What Will You Be Recording?

Once you know how you’ll be connecting your device, your focus should shift to exactly what you’ll be recording. Taking a long-term view, ask yourself if over the next year or two you’ll have the resources to record a large drum set. If the multiple mics, stands & cabling (not to mention the space) seem out of reach right now or you don’t have any intentions of recording that many tracks at once, consider spending your money on higher quality interfaces with fewer I/O. With fewer inputs and outputs, many manufacturers will shift their attention to better quality components in that same price range.

I strongly recommend buying a dedicated DI box if you’re recording a lot of instruments directly, but if you’re looking for an all-in-one solution, many interfaces will offer built-in Hi-Z inputs for instrument recording. If this is something that appeals to you, look for reviews on the devices you’re considering and see what others have to say. Great DI functionality should sound transparent and react well with virtual amps like the Toneforge series, but cheaper components will color your sound.

If your focus will be more on recording with microphones, the same rules apply to preamps. A good interface should not significantly color your sound, something that individual reviews should be able to point out. Many great reviews of interfaces (with audio examples) are available on YouTube as well. An interface shouldn’t be an impulse buy - weigh all of your options and pick the one that’s right for you.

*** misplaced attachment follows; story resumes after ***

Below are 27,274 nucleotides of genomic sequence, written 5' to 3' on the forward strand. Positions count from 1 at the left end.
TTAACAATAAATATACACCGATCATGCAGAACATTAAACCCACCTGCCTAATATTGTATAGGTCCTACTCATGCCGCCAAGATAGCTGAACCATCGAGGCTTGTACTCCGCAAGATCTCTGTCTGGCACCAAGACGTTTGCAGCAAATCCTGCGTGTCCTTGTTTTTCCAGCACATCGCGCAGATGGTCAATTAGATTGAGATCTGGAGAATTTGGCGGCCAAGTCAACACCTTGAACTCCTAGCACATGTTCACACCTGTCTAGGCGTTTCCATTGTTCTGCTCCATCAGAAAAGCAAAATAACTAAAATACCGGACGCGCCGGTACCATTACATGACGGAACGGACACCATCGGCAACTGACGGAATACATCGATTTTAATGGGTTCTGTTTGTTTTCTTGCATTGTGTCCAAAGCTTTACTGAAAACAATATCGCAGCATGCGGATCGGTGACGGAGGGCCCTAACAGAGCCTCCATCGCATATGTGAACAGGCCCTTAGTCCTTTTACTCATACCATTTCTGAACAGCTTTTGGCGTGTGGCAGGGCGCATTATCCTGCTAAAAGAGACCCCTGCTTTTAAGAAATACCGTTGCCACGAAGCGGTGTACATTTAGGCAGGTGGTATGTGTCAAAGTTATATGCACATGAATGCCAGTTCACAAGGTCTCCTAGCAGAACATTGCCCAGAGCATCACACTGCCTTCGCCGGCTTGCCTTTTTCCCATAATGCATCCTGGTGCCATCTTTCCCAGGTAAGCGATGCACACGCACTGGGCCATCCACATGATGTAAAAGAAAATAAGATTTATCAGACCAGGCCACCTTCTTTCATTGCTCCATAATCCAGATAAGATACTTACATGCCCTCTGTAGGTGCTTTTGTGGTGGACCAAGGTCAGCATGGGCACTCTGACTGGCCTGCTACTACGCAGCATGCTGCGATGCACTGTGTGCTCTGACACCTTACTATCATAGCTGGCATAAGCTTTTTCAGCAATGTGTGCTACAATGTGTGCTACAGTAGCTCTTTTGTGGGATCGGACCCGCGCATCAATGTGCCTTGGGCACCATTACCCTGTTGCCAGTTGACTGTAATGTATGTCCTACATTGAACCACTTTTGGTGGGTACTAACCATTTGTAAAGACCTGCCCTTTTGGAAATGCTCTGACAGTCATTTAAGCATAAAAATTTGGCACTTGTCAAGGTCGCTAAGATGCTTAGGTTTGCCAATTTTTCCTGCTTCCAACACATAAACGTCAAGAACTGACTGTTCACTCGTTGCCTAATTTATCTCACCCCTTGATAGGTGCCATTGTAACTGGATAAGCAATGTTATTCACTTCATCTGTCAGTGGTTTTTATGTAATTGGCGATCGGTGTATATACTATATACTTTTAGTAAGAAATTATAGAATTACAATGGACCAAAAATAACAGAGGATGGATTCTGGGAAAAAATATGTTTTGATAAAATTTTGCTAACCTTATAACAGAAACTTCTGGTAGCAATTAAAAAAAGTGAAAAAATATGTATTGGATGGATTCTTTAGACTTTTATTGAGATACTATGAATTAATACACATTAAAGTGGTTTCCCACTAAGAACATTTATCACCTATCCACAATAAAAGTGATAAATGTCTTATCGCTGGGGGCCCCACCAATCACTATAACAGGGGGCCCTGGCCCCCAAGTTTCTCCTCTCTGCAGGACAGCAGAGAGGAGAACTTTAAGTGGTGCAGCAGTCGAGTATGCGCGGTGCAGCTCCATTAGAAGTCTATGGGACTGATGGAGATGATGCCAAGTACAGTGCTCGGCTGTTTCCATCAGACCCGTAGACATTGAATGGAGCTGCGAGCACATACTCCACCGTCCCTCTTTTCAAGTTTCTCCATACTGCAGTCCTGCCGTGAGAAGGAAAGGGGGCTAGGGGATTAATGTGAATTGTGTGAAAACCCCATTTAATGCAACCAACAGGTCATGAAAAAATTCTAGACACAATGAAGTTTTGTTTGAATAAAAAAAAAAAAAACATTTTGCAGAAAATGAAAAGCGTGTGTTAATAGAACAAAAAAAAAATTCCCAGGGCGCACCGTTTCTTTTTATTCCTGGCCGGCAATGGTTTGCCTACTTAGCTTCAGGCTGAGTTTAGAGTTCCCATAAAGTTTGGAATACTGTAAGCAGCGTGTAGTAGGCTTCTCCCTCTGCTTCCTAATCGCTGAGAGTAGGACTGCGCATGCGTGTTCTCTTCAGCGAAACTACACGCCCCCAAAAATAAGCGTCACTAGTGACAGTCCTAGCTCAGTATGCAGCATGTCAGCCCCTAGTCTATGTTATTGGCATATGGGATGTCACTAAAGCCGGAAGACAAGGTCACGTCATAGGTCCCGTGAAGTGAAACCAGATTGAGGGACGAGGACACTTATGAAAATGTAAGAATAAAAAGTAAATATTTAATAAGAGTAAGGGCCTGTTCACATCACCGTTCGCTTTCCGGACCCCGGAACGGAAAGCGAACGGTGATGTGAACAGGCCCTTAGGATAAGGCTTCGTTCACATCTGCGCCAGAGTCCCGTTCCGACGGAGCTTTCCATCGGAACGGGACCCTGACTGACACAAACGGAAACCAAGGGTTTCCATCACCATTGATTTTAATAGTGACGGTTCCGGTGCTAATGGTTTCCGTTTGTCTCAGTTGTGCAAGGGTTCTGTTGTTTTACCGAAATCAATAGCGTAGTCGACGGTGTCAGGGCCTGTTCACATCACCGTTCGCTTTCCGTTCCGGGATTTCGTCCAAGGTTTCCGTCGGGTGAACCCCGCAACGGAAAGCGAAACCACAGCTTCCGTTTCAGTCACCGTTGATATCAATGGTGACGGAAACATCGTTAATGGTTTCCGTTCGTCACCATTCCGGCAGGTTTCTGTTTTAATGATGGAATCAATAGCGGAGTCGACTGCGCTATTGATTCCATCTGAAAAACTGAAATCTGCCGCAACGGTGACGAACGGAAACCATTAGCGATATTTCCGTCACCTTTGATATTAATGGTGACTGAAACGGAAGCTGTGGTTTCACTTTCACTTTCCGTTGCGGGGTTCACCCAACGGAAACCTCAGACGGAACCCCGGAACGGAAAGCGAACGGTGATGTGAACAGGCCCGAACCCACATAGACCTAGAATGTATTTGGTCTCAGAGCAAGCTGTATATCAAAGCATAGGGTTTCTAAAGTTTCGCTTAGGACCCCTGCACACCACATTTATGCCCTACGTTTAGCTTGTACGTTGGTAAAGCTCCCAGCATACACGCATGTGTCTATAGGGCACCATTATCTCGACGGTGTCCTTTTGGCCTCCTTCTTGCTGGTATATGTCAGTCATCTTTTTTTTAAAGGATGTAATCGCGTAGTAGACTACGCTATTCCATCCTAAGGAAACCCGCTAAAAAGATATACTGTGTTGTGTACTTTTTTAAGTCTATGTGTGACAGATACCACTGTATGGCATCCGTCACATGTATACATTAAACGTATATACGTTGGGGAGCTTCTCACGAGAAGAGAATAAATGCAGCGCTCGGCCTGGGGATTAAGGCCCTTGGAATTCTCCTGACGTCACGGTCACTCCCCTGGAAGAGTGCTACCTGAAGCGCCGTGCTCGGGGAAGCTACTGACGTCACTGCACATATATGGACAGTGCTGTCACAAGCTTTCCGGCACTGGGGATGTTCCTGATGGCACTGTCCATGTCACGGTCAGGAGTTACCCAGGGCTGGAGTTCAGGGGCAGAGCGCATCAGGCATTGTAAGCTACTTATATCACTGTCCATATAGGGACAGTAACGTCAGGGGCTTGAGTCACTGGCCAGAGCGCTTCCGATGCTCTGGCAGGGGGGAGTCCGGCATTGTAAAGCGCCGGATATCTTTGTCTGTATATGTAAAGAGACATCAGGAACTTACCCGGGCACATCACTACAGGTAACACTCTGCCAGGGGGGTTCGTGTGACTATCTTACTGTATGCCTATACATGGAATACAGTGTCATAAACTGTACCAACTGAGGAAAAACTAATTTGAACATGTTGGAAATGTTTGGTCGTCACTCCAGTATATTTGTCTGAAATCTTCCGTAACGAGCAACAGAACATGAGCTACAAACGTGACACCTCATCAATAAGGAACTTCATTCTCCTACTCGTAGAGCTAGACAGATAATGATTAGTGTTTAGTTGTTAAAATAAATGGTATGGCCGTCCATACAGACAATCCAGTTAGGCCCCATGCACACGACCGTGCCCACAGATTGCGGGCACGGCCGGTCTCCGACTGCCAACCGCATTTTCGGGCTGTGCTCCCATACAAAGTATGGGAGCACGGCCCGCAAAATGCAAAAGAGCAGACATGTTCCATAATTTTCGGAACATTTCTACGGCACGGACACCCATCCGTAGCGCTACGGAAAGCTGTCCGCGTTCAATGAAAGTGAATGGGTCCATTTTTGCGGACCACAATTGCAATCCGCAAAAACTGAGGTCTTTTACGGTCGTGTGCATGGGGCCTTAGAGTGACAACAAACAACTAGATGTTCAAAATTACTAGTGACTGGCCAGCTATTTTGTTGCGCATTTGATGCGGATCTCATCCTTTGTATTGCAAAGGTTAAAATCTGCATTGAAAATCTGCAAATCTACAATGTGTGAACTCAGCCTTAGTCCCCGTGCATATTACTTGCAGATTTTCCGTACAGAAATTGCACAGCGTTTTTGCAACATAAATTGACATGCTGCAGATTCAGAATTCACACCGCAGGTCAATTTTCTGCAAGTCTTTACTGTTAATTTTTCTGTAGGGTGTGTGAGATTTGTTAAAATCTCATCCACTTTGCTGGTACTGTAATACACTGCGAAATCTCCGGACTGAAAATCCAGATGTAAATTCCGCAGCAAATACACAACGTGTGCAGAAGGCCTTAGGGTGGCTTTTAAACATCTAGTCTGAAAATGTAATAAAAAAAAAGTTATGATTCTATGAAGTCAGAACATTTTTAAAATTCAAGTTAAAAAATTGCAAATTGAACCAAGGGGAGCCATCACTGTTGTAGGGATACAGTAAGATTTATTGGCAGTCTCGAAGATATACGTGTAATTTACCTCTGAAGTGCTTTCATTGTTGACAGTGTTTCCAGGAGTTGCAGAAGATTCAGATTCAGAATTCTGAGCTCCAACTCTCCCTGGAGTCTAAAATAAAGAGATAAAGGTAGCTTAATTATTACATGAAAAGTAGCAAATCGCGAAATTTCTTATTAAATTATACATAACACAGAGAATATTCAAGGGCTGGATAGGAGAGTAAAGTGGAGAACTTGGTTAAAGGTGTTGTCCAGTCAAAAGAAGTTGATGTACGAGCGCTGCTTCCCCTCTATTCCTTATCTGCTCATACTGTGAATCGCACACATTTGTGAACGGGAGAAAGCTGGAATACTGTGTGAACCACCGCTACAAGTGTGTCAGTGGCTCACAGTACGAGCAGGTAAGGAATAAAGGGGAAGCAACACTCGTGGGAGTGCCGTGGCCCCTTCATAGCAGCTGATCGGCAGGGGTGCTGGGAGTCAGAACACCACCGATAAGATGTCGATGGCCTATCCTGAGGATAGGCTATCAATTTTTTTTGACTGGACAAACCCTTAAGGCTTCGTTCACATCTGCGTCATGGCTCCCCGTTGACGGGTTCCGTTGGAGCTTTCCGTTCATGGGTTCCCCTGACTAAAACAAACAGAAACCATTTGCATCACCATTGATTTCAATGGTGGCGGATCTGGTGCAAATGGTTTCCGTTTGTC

As a final word of caution, make sure you understand how many usable channels you’ll be getting with your interface. While a 20+ channel audio interface sounds great for someone just starting out, if only 8 of those channels have preamps in the audio interface, you’ll be spending a lot more before you can use everything that interface has to offer.

What Can You Afford?

Of course, your budget is going to dictate a lot of these decisions. If you can’t afford to spend $500 on an interface, it doesn’t matter if there’s an awesome two-channel interface at that price point. An audio interface is one part of your setup where you don’t want to cut corners on costs.

A great analysis to do with any interface is to look at the cost per channel to understand how much you’re really spending for the quality you’re getting. For example:

  • A 2-input audio interface for $200 = $100 per channel
  • An 8-input audio interface for $200 = $25 per channel

Again, if you need the inputs and can’t afford more, the $25/channel is going to be much more valuable to you than the 2 channels of higher quality. If on the other hand you’re only going to need 2 channels for the foreseeable future - don’t waste your money on all those extra inputs when you could be getting a better quality 2-channel interface at the same price point.

Putting Your Audio Interface to Use!

Once you’ve got your audio interface selected, the real fun begins. Interfaces, while feature-packed, usually end up becoming a utility in the studio. Once they’ve been hooked up, you should rarely have to fuss with them outside of setting levels for your recording. Your focus can shift to the tools you have available in your DAW for recording and mixing.

To get the most out of your recording setup, it’s extremely valuable to understand how things are getting recorded and mixed by professional audio engineers and mixers. JST VIP members get access to all kinds of guides, eBooks, tutorials & courses designed to get you the sound you’re after - led by pros that know how to get there.